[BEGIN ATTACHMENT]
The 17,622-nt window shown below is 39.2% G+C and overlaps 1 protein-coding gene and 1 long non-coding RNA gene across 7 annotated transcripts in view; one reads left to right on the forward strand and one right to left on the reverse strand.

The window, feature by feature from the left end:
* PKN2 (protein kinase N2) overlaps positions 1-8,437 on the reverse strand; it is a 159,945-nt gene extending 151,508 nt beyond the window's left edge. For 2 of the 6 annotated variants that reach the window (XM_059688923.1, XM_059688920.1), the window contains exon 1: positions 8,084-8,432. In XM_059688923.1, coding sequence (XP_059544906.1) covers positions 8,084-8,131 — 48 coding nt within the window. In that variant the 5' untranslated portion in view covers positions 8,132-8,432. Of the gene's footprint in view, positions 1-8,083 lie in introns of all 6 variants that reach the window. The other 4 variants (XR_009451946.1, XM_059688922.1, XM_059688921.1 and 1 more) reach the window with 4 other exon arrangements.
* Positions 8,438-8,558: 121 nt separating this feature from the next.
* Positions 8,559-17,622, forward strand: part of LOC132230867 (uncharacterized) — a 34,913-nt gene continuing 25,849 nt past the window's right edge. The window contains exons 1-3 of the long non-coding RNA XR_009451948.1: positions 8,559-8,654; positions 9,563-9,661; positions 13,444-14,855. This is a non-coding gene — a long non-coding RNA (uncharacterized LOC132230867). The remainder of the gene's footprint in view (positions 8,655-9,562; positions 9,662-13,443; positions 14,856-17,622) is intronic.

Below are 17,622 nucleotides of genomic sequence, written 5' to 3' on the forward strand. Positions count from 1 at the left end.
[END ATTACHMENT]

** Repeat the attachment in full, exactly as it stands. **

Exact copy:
The 17,622-nt window shown below is 39.2% G+C and overlaps 1 protein-coding gene and 1 long non-coding RNA gene across 7 annotated transcripts in view; one reads left to right on the forward strand and one right to left on the reverse strand.

The window, feature by feature from the left end:
* PKN2 (protein kinase N2) overlaps positions 1-8,437 on the reverse strand; it is a 159,945-nt gene extending 151,508 nt beyond the window's left edge. For 2 of the 6 annotated variants that reach the window (XM_059688923.1, XM_059688920.1), the window contains exon 1: positions 8,084-8,432. In XM_059688923.1, coding sequence (XP_059544906.1) covers positions 8,084-8,131 — 48 coding nt within the window. In that variant the 5' untranslated portion in view covers positions 8,132-8,432. Of the gene's footprint in view, positions 1-8,083 lie in introns of all 6 variants that reach the window. The other 4 variants (XR_009451946.1, XM_059688922.1, XM_059688921.1 and 1 more) reach the window with 4 other exon arrangements.
* Positions 8,438-8,558: 121 nt separating this feature from the next.
* Positions 8,559-17,622, forward strand: part of LOC132230867 (uncharacterized) — a 34,913-nt gene continuing 25,849 nt past the window's right edge. The window contains exons 1-3 of the long non-coding RNA XR_009451948.1: positions 8,559-8,654; positions 9,563-9,661; positions 13,444-14,855. This is a non-coding gene — a long non-coding RNA (uncharacterized LOC132230867). The remainder of the gene's footprint in view (positions 8,655-9,562; positions 9,662-13,443; positions 14,856-17,622) is intronic.

Below are 17,622 nucleotides of genomic sequence, written 5' to 3' on the forward strand. Positions count from 1 at the left end.